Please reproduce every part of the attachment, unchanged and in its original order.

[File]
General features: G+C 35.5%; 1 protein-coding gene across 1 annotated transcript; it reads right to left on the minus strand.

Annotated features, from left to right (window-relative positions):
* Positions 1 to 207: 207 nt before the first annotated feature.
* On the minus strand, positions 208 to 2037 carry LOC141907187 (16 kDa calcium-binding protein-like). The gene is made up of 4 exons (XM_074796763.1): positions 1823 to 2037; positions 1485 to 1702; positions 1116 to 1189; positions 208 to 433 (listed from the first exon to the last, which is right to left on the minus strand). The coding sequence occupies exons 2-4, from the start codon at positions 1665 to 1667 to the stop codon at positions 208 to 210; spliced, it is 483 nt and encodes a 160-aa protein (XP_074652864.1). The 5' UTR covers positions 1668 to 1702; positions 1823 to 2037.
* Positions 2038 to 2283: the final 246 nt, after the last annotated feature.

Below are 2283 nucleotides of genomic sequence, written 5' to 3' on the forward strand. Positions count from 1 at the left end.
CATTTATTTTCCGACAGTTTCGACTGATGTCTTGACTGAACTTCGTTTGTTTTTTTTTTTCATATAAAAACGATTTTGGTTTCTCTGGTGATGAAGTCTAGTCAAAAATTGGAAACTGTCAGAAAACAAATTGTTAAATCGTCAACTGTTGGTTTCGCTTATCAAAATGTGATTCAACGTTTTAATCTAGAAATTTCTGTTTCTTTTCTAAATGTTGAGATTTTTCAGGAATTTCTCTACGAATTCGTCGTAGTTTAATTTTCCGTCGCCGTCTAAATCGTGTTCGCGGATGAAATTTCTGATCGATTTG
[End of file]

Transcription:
General features: G+C 35.5%; 1 protein-coding gene across 1 annotated transcript; it reads right to left on the minus strand.

Annotated features, from left to right (window-relative positions):
* Positions 1 to 207: 207 nt before the first annotated feature.
* On the minus strand, positions 208 to 2037 carry LOC141907187 (16 kDa calcium-binding protein-like). The gene is made up of 4 exons (XM_074796763.1): positions 1823 to 2037; positions 1485 to 1702; positions 1116 to 1189; positions 208 to 433 (listed from the first exon to the last, which is right to left on the minus strand). The coding sequence occupies exons 2-4, from the start codon at positions 1665 to 1667 to the stop codon at positions 208 to 210; spliced, it is 483 nt and encodes a 160-aa protein (XP_074652864.1). The 5' UTR covers positions 1668 to 1702; positions 1823 to 2037.
* Positions 2038 to 2283: the final 246 nt, after the last annotated feature.

Below are 2283 nucleotides of genomic sequence, written 5' to 3' on the forward strand. Positions count from 1 at the left end.
CATTTATTTTCCGACAGTTTCGACTGATGTCTTGACTGAACTTCGTTTGTTTTTTTTTTTCATATAAAAACGATTTTGGTTTCTCTGGTGATGAAGTCTAGTCAAAAATTGGAAACTGTCAGAAAACAAATTGTTAAATCGTCAACTGTTGGTTTCGCTTATCAAAATGTGATTCAACGTTTTAATCTAGAAATTTCTGTTTCTTTTCTAAATGTTGAGATTTTTCAGGAATTTCTCTACGAATTCGTCGTAGTTTAATTTTCCGTCGCCGTCTAAATCGTGTTCGCGGATGAAATTTCTGATCGATTTG